Information about Water Quality & Test Kits
Wardley Test Kit Junior pH
Measures pH from 6.2 - 7.4
There is a lot of talk about water quality when you are keeping fish. Your fish and other aquarium inhabitants need different water parameters.
e.g. Saltwater fish need a high pH and Tropical fish need a low pH.
Regular monitoring of water quality is essential. This is particularly so when the aquarium is first established. Testing the water will give you a better understanding of the aquarium water quality.
More information on aquarium ecology and the effects of ammonia, nitrite, and nitrate levels on aquarium water quality can be found on wikipedia.
Test Kits determine the concentration and levels of elements, compounds and chemicals in the water. See below for a table which test parameters suit what kind of aquarium.
|Ammonia, Nitrate, Nitrite, pH||Freshwater, Tropical, Marine, Reef|
|Calcium, Copper, Hardness, Iron, Phosphate||Marine, Reef|
What are some of these test parameters?
KH (Carbonate Hardness)
The KH of aquarium water should be tested frequently, since water with a low KH is subject to rapid shifts in pH, greatly stressing fish and making them vulnerable to disease. The kit measures carbonate and bicarbonate concentrations in the water. The proper KH level is an important part of water quality and is necessary for the health of fish and the development and growth of aquarium plants.
Ammonia in an aquarium can come from several sources including fish waste, uneaten food and other decaying matter. Ammonia is very harmful to fish. It will damage fish gills and prevent fish from carrying on normal breathing. Low levels of ammonia will stress fish, high levels will cause fish death.
Nitrate and Nitrite
Overfeeding, too many fish or inadequate biological filtration can lead to an unhealthy nitrite level. Nitrite in the aquarium interferes with fish respiration, and high levels of nitrite quickly lead to fish death. A high nitrate level causes poor water quality and increases the susceptibility of fish to disease.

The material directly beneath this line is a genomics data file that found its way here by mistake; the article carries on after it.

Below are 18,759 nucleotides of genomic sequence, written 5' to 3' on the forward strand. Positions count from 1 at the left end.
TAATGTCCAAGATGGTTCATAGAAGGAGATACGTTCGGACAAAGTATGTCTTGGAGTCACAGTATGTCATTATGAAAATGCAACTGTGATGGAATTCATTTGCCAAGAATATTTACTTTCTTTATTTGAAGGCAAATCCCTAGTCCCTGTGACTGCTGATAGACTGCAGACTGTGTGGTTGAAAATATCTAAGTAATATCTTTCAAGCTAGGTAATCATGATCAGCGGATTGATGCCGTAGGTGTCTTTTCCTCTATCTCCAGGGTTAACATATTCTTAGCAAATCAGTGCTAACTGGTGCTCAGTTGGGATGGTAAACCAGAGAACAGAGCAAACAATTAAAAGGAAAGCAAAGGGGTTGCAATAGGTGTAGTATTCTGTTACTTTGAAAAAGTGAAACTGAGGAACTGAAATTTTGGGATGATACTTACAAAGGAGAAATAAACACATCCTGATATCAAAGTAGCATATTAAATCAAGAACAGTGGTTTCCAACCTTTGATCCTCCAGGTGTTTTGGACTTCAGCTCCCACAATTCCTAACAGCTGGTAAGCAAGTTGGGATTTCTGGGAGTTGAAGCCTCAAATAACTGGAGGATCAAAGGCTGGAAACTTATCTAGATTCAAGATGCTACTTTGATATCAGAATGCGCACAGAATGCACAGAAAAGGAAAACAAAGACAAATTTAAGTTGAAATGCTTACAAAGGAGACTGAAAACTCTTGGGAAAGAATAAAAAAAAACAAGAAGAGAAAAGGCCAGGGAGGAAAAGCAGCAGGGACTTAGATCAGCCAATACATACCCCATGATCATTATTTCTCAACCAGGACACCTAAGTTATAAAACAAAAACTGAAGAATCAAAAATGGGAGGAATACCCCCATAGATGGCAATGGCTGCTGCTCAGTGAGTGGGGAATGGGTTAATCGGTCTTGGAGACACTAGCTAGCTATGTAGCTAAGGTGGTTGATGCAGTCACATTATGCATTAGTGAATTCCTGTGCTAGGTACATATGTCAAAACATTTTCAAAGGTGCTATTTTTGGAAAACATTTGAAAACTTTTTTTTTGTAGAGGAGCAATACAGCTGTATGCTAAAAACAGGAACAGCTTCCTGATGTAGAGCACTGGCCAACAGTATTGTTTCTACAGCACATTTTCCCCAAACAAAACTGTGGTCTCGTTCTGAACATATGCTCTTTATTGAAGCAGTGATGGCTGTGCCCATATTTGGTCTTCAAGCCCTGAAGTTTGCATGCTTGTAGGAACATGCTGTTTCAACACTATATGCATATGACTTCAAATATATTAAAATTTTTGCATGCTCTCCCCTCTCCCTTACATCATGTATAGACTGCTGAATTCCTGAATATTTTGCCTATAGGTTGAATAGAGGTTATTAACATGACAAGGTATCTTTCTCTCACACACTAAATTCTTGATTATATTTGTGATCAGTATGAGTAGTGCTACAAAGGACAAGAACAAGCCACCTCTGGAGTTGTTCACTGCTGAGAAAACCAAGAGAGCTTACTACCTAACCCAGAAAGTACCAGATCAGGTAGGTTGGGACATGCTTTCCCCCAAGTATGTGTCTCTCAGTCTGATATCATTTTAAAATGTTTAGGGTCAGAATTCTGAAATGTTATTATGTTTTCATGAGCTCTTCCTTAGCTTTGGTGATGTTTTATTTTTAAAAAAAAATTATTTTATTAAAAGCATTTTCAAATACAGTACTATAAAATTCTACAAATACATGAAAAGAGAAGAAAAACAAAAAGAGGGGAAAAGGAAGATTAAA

pH is the measure of the aciditiy of water. In order for fish to thrive, it is important to maintain aquarium pH at a level similiar to their natural habitat. Most freshwater fish do best at a pH range of 6.8-7.5. Saltwater fish should be kept in a pH range of 8.2-8.4.
Copper, a common treatment for many parasitic infections, must be monitored carefully in an aquarium or a pond. The copper level can drop too low for the treatment to be effective, or can increase to a point that is detrimental to fish health. Copper my even be present in your tap water.
Calcium is one of the most important elements in a reef aquarium. Reef invertebrates such as corals, crustaceans, mollusks and even some types of encrusting algae need calcium to grow and remain healthy. The calcium level gradually drops in all reef aquariums as invertebrates utilise the calcium in the water.
Phosphate can enter aquarium through tap water, fish waste, and decaying organics such as uneaten food for dead algae. As phosphate increases so does your chance of having unsightly algae and green water blooms. In salt water, phosphate can also inhibit the growth of corals and other reef building organisms.